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Foster Care in Ohio: "It Made Me Who I Am Today"

Burgeoning caseloads are straining child welfare workers in Ohio, whose duties include home visits with the children in their care. ( Stock)
Burgeoning caseloads are straining child welfare workers in Ohio, whose duties include home visits with the children in their care. ( Stock)
May 9, 2019

COLUMBUS, Ohio – Jerica Estle-Grooms had a drastically different childhood than most children in Ohio. And as a young adult, the former foster child now is speaking out about the needs of children in foster care.

Estle-Grooms says she entered her first foster home at the age of 12, after losing both her parents to drug overdoses.

"So many kids out there witness abuse and neglect, and having foster homes gets kids them away from that and allows kids to be independent," she states.

After emancipating from care at age 18, Estle-Grooms worked full-time to put herself through college. She says she was fortunate to have been taken in by a friend's family, which still supports and encourages her today, as do her caseworkers.

"I've been through foster care and I've lived it day in, day out,” she states. “It made me who I am today. But I honestly, couldn't have done it without the support of Children's Services."

Estle-Grooms recently shared her story with an Ohio House committee, and spoke to the need to better support the foster-care system.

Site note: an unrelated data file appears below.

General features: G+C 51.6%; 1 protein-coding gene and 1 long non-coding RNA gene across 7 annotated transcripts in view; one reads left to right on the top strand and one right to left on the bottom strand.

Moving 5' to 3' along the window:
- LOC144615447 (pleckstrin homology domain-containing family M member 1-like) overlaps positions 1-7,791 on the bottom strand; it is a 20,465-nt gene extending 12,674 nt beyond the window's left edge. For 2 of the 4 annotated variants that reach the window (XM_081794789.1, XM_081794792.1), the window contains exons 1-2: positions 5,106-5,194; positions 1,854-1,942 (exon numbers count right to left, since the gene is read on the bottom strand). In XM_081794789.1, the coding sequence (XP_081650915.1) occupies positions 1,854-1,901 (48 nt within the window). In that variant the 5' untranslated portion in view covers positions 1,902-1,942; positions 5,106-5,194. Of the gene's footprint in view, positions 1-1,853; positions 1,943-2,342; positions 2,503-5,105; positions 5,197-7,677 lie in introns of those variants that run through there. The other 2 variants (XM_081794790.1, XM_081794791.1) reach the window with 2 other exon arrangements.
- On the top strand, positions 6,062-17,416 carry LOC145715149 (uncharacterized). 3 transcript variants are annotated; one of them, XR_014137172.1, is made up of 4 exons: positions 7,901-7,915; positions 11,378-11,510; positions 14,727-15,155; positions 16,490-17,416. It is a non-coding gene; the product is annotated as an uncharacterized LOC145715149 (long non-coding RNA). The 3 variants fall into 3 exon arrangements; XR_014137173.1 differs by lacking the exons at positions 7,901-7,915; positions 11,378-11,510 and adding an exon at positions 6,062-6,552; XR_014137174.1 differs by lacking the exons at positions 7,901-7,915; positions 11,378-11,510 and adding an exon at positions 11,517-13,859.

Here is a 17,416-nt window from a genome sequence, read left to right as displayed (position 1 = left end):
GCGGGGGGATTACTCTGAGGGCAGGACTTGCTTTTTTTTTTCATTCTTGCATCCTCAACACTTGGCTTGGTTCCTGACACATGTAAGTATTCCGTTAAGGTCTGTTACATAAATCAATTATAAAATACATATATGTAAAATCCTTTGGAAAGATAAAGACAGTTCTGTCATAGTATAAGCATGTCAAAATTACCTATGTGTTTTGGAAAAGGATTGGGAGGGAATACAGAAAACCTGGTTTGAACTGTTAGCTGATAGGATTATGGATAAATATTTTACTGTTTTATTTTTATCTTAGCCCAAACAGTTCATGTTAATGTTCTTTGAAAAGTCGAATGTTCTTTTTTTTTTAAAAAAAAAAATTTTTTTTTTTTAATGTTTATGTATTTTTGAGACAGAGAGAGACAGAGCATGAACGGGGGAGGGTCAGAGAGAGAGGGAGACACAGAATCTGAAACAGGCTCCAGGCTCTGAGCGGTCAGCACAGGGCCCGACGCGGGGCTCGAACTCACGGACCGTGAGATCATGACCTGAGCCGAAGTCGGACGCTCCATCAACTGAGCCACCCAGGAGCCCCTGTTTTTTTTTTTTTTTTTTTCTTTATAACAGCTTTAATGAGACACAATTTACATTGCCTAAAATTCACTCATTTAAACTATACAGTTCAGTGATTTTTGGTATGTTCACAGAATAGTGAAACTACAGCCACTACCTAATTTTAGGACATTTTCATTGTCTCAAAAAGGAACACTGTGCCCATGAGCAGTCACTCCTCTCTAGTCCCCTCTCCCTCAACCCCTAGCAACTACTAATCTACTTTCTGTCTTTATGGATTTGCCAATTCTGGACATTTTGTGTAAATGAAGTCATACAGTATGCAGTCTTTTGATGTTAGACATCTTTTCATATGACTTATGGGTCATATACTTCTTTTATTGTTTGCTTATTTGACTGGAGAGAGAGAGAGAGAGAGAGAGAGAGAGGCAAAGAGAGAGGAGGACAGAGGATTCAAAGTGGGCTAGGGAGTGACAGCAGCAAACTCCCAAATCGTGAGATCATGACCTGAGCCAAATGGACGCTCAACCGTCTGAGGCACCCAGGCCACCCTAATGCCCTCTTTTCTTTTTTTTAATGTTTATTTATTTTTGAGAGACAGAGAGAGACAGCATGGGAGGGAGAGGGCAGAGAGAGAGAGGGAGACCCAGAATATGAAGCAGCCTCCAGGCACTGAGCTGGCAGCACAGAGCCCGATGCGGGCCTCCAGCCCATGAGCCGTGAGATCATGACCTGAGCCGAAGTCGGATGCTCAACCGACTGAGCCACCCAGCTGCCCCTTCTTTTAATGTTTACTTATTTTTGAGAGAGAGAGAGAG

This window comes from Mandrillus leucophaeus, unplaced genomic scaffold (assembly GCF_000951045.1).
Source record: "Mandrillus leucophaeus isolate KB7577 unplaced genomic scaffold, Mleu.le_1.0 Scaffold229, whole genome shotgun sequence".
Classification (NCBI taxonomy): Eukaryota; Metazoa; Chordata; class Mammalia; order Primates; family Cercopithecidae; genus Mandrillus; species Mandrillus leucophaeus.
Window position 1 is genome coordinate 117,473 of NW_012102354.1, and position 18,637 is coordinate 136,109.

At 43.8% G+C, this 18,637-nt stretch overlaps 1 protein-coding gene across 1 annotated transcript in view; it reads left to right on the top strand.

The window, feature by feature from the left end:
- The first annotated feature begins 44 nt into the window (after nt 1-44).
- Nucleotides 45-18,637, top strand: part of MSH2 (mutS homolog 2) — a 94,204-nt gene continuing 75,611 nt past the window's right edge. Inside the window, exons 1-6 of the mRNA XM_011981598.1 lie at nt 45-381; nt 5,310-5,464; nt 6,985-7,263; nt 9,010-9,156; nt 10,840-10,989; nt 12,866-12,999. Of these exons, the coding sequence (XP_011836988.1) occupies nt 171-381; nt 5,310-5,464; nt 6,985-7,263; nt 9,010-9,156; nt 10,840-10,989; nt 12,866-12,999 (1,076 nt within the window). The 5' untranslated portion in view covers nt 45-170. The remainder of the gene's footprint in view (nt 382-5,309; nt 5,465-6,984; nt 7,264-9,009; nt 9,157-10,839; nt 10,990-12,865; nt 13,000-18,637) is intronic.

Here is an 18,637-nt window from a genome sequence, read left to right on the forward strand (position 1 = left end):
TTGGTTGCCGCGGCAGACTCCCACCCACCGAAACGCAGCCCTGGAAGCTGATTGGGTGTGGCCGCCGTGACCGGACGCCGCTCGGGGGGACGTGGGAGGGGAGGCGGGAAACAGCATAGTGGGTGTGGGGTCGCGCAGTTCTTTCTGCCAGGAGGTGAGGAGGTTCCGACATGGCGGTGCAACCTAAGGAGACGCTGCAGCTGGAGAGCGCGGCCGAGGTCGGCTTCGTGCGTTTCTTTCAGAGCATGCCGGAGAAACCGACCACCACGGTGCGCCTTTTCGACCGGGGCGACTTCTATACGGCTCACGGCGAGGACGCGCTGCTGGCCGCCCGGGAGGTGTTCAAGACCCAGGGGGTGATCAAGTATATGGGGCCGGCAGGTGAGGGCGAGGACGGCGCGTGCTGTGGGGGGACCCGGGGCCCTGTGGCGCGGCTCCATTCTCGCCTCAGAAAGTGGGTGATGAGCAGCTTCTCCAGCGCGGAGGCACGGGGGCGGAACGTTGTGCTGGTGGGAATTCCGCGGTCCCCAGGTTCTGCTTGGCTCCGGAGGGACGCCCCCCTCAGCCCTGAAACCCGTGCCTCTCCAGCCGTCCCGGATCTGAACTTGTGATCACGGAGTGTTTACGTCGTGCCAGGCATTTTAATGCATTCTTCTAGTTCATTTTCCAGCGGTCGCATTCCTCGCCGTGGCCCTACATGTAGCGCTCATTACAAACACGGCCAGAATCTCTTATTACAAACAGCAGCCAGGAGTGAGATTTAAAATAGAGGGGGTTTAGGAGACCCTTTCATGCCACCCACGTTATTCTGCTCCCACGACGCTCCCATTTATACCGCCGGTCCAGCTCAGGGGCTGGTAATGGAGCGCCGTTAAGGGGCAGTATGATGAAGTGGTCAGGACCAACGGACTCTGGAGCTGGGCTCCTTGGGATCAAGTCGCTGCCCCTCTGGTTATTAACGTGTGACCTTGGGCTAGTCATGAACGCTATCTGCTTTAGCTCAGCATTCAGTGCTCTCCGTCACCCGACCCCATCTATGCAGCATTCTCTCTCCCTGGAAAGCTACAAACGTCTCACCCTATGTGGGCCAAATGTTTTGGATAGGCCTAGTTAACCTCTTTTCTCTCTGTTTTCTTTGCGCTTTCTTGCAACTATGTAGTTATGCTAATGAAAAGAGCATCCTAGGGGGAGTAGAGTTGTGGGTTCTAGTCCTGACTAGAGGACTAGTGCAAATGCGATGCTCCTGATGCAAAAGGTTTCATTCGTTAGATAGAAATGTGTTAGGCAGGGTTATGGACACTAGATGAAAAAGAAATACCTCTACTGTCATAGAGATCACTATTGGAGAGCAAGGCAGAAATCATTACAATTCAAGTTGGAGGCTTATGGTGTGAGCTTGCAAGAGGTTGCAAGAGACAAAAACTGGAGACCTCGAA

Lawmakers must have been listening, as $60 million for child protection was added in the House version of the budget. It doubles the current allocation for county children's services.

In Ohio, 3,500 more children are in the custody of county agencies than five years ago. Jill Wright, director of Adams County Children Services, explains this is partly the result of the opioid-abuse crisis.

"I've worked here 27 years,” she relates. “The number of children entering in to foster care is tremendous. The kids are having more complex trauma. We're dealing with children with mental-health issues, child abuse and neglect issues, unruly delinquent issues."

Wright says finding and paying for placements for children with such extensive needs is difficult. She adds that burgeoning caseloads are straining staff, whose work includes home visits with the children in their care.

"A lot of our children are placed in other counties, so that's a full day of travel,” she points out. “Then you have to make contact with the biological family – mother, father, anybody else involved with the child.

“That's just not one home visit. That could be five or six to try to get this family back together."

The Ohio House is expected to vote on the budget in the next couple of weeks, and it then heads to the Senate for consideration.

Mary Schuermann Kuhlman, Public News Service - OH